I know, I know. Meta discussion is bad. But if there’s one character on Deep Space Nine that just keeps inviting it, it’s our favorite Klingon. I just can’t help but draw comparisons to the way O’Brien has managed to gel with the show from day one, whereas everytime Worf is on screen, he just screams “I was brought in because the show was on the rocks!”. Read the rest of this entry →
The show’s fourth season has been one of relationship-mending, of resolving loose ends (or, in some cases, making some), arranging the characters for what’s going to be the main Dominion War dish that will be served later on. It’s interesting that as part of this, we’re given two back-to-back episodes that examine brotherhood, allegiances to societal systems, and the tough decisions one sibling must make when pushed by both his people and his family. Worf and Kurn parted ways (regrettably) in “Sons of Mogh”. It’s ironic that “Bar Association”–even with its almost-campy premise–does a better job with its family-centered conflict. Read the rest of this entry →
This time, when I came back to write another review, I realized that I’d forgotten I’d watched “Sons of Mogh”. If you think that means I wasn’t engaged with this entry in the series; that I might have seen significant problems with it–well, you’re right. Read the rest of this entry →
There’s a background plot that sets this all up. Shakaar’s arrival is marked by suspicions that a terrorist faction might be out to get him. Not everyone is wild about the idea of Cardassian\Bajoran reconciliation, and they might just send a message about it by killing the First Minister. Read the rest of this entry →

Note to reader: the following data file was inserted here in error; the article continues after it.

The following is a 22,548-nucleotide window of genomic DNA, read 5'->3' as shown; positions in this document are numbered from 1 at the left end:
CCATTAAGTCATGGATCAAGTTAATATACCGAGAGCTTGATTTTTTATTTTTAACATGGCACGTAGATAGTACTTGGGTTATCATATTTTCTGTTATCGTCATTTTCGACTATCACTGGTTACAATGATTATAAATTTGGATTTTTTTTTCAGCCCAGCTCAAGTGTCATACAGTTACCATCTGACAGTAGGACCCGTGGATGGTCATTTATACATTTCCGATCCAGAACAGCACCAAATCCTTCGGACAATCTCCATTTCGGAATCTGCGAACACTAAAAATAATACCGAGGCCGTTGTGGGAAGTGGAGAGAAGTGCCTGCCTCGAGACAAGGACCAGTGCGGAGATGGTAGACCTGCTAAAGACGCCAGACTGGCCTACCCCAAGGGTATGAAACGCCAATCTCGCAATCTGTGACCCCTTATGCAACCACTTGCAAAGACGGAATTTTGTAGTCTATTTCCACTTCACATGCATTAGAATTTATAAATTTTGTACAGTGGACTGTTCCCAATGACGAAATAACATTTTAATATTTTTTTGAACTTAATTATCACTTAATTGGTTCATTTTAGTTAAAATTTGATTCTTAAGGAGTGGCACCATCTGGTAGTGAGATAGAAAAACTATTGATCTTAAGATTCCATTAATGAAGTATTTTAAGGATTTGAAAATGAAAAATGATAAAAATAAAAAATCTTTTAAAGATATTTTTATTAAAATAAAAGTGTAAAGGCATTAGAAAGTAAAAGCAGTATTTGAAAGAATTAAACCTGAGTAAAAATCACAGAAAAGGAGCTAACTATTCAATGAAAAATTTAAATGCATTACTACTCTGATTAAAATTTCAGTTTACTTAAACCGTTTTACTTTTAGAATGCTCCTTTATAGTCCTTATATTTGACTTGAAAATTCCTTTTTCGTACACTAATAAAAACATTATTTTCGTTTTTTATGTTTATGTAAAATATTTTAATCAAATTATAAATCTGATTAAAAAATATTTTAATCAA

Talk about missed chances. If you hadn’t told me this episode concluded a midseason two-parter, I would have thought it was one of Trek’s many botched wrap-around season opener/cliffhanger duos. It left a taste in my mouth like that of “Time’s Arrow, Part II”, from The Next Generation. “Homefront” was intriguing, the sense of dread steadily escalated, but “Paradise Lost” just couldn’t stick the landing.
As might be suspected from “Homeworld”, “Paradise Lost” further explores Sisko’s hunch that something just isn’t right with the recent acts that have been perpetrated against Earth, in particular the sabotage of the entire planet’s power grid (which, kids, I’m still struggling to see as possible in the 21st century, to say nothing of DS9’s setting). Read the rest of this entry →